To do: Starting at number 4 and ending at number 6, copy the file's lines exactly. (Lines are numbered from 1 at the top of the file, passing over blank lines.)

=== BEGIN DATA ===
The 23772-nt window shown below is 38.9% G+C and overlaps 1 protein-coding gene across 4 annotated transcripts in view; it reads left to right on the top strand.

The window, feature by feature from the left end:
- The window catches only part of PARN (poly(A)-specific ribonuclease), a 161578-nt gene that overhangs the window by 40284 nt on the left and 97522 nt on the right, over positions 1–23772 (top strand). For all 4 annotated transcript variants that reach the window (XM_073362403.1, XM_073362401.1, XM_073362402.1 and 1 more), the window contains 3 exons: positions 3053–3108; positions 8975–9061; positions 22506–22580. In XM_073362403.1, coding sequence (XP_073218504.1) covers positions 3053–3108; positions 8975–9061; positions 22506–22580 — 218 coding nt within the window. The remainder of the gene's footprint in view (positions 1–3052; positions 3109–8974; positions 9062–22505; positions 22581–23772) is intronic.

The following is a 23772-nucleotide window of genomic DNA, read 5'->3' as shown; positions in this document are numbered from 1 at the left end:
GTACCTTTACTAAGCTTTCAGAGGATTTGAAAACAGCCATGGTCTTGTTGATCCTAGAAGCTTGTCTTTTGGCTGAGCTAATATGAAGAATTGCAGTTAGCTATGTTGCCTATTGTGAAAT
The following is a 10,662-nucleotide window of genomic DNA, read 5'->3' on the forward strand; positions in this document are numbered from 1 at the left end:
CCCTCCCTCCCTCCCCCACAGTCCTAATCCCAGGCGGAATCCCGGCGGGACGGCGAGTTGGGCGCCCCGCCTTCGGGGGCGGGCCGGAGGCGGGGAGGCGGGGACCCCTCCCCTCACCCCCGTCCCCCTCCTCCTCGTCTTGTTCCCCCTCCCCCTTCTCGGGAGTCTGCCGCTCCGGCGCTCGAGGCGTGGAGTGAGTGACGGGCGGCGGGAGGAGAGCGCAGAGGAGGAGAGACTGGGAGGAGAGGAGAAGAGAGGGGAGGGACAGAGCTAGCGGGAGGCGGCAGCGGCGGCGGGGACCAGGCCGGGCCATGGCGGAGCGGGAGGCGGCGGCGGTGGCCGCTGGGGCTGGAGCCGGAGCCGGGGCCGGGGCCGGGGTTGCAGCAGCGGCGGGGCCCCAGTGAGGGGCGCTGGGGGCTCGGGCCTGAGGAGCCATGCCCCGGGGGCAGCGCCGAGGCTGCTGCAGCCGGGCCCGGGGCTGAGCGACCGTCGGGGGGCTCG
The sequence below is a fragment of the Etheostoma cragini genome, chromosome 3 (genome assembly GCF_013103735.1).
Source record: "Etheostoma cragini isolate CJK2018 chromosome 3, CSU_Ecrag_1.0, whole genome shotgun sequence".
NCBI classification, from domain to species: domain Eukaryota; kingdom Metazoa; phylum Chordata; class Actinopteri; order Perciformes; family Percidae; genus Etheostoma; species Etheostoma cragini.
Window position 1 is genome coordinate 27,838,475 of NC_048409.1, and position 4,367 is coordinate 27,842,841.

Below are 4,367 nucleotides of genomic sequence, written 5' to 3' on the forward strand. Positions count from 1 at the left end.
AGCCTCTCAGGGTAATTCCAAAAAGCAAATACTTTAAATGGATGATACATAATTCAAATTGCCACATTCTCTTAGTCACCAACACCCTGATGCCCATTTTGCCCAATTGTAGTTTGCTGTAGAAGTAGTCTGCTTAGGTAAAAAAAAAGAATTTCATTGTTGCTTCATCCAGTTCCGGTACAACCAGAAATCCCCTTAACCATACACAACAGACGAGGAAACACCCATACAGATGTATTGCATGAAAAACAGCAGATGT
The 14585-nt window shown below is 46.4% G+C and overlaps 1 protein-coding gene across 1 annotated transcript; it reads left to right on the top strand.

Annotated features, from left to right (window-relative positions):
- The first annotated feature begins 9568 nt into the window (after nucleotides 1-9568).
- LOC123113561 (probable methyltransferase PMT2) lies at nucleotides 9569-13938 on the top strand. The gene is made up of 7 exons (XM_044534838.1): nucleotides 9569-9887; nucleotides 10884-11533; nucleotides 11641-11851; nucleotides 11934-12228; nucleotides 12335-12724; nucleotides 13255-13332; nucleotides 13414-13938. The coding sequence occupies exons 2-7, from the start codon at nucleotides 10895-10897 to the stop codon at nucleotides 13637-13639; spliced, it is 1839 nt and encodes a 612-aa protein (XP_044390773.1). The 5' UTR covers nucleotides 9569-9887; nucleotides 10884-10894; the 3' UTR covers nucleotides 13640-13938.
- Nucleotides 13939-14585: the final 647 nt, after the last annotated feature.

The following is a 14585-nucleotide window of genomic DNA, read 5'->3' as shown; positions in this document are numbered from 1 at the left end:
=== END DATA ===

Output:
The following is a 23772-nucleotide window of genomic DNA, read 5'->3' as shown; positions in this document are numbered from 1 at the left end:
GTACCTTTACTAAGCTTTCAGAGGATTTGAAAACAGCCATGGTCTTGTTGATCCTAGAAGCTTGTCTTTTGGCTGAGCTAATATGAAGAATTGCAGTTAGCTATGTTGCCTATTGTGAAAT
The following is a 10,662-nucleotide window of genomic DNA, read 5'->3' on the forward strand; positions in this document are numbered from 1 at the left end: